Legal Definition and Related Resources of Duress

Meaning of Duress

imprisonment , compulsion . It consists in any illegal imprisonment, or legal imprisonment used for an illegal purpose, or threats of bodily or other harm, or other means amounting to or tending to coerce the will of another, and actually inducing him to do an act contrary to his free will. An act done under duress does not have any general legal effect which it would otherwise have. Thus a contract entered into by a man under duress may be afterwards avoided by him.

Duress Alternative Definition

Personal restraint, or fear of personal injury or imprisonment. 2 Mete. (Ky.) 445. Deprivation of one of his freedom of will and act by the unlawful acts of another. Duress exists where one is induced by another’s unlawful act to make a contract or perform some act under circumstances which prevent his exercising free will. 45 Mich. 569. Duress of Imprisonment. That which exists where a man actually loses his liberty. If a man be illegally deprived of his liberty until he sign and seal a bond, or the like, he may allege this duress, and avoid the bond. 2 Bay (S. C.) 211; 9 Johns. (N. Y.) 201; 10 Pet. (U. S.) 137. But if a man be, illegally imprisoned, and, either to procure his discharge, or on any other fair account, seal a bond or a deed, this is not by duress of imprisonment, and he is not at liberty to avoid it. Coke, 2d Inst. 482; 3 Caines (N. Y.) 168; 6 Mass. 511; 1 Lev. 69; 1 Hen. & M. (Va.) 350; 17 Me. 338. Where the proceedings at law are a mere pretext, the instrument may be avoided. 1 Bl. Comm. 136. Duress per Minas. That which is either for fear or loss of life, or else for fear of mayhem or loss of limb, must be upon a sufficient reason. 1 Bl. Comm. 131. In this case, a man may avoid his own act. Lord Coke enumerates four instances in which a man may avoid his own act by reason of menaces, for fear of loss of life; of member; of mayhem; of imprisonment. Coke, 2d Inst. 483; 2 Rolle, Abr. 124; Bac. Abr. Duress, Murder (A) ; 2 Strange, 856; Fost, Crim. Law, 322; 2 Ld. Raym. 1578; Savigny, Dr. Rom. § 114. Duress of Goods. Restraint of goods under circumstances of peculiar hardship, which will avoid a contract. 2 Bay (S. C.) 211; 9 Johns. (N. Y.) 201; 10 Pet. (U. S.) 137. But see 2 Mete. (Ky.) 445; 2 Gall. (U. S.) 337.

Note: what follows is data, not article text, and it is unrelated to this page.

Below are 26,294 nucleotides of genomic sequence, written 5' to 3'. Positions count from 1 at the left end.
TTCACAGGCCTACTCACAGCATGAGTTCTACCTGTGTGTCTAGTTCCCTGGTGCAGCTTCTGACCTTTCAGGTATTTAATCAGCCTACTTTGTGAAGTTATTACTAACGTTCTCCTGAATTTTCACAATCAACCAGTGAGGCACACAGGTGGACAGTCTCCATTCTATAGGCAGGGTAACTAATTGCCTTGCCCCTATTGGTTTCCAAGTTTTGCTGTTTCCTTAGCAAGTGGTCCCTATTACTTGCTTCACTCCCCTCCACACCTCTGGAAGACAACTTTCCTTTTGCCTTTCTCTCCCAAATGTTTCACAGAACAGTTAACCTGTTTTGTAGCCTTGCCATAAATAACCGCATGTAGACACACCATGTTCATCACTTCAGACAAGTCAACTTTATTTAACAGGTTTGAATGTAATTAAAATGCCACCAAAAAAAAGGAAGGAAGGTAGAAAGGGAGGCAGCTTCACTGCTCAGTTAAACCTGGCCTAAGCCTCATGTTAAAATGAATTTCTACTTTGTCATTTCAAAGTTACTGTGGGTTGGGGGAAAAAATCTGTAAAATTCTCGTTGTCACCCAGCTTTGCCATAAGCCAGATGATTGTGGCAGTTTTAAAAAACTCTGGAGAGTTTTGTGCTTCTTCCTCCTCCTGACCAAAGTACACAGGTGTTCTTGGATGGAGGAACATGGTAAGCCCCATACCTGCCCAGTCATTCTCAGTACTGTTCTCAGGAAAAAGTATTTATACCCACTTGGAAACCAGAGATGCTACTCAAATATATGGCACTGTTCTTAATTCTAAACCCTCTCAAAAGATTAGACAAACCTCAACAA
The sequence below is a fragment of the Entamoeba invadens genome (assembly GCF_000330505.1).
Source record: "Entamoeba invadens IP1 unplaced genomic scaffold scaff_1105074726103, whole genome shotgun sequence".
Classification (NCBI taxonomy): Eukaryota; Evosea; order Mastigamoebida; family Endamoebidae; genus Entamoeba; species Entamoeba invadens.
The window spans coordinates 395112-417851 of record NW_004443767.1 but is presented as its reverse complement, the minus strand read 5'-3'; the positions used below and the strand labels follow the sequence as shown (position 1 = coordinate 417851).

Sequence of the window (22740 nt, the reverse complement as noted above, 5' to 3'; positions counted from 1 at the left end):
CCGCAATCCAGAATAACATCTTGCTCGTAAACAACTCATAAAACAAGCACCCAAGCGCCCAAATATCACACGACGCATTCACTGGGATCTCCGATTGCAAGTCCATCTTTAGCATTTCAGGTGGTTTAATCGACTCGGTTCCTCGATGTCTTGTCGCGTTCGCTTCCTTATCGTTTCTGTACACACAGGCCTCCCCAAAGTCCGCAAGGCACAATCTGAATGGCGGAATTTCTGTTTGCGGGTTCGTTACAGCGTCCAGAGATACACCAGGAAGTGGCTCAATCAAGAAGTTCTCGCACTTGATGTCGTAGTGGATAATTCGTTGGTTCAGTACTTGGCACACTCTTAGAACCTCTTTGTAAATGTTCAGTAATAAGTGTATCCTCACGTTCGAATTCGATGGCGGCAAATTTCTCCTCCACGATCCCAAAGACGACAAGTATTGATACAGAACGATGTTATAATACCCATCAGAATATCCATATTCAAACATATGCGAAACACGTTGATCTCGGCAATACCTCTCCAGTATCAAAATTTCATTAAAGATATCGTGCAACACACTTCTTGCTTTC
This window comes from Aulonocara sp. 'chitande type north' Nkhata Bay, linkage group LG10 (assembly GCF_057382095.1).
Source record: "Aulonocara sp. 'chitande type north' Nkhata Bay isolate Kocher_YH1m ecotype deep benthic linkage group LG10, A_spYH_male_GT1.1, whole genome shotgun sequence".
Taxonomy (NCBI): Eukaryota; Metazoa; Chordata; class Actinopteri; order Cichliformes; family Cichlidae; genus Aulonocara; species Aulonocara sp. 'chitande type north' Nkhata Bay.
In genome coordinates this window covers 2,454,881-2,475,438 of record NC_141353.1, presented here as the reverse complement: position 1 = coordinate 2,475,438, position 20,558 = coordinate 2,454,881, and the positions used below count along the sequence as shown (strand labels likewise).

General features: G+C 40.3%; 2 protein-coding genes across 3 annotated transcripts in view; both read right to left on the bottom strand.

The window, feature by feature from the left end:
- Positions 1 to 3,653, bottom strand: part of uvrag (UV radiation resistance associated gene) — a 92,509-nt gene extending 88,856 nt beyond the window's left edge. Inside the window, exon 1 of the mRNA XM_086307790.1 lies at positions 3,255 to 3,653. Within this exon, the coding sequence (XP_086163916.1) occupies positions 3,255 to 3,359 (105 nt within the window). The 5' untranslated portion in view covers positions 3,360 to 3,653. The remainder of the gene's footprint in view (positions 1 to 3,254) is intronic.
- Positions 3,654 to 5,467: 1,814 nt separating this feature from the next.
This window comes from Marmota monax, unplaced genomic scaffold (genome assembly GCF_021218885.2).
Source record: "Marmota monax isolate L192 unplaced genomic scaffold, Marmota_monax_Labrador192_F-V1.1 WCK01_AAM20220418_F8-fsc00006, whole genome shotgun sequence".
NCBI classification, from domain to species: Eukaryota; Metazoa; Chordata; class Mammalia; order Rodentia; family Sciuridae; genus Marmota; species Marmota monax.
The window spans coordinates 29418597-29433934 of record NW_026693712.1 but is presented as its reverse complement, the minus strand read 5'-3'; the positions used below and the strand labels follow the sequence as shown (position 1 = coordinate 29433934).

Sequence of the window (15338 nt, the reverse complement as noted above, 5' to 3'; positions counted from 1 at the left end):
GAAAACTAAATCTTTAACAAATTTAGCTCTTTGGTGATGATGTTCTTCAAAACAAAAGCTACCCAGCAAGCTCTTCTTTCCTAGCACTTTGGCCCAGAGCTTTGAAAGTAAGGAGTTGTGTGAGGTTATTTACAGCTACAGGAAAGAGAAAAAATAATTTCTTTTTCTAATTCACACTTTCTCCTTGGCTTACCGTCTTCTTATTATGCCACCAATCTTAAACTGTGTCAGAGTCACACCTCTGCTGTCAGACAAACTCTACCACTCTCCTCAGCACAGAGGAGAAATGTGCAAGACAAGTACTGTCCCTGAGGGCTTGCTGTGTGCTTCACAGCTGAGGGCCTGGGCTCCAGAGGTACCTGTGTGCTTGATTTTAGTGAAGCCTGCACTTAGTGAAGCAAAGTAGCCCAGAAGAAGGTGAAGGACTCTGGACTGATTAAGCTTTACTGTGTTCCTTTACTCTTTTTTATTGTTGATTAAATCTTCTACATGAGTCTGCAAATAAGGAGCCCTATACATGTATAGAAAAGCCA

Synonyms of Duress


  • bondage
  • captivity
  • coaction
  • coercion
  • compulsion
  • confinement
  • constraint
  • control
  • dominance
  • enforcement
  • exaction
  • force
  • high pressure
  • impressment
  • necessitation
  • obligation
  • press
  • pressure
  • repression
  • requirement
  • restriction
  • stress
  • subjection
  • subjugation
  • threat
  • Associated Concepts: actionable duress
  • business compulsion
  • defense of duress
  • duress of goods
  • duress of property
  • legal duress
  • moral duress
  • payment under duress
  • undue influenceforeign phrases: Vani timores sunt aestimandi
  • qui non cadunt in constantem virum
  • Those fears are to be regarded as groundless which do not affect an ordinary man
  • Nihil consensui tam contrarium est quam vis atque metus
  • Nothing is so contrary to consent as force and fear
  • Vani timorisjusta excusatio non est
  • A frivolous fear is not a lawful excuse

Definition of Duress in the Free Online Notary Dictionary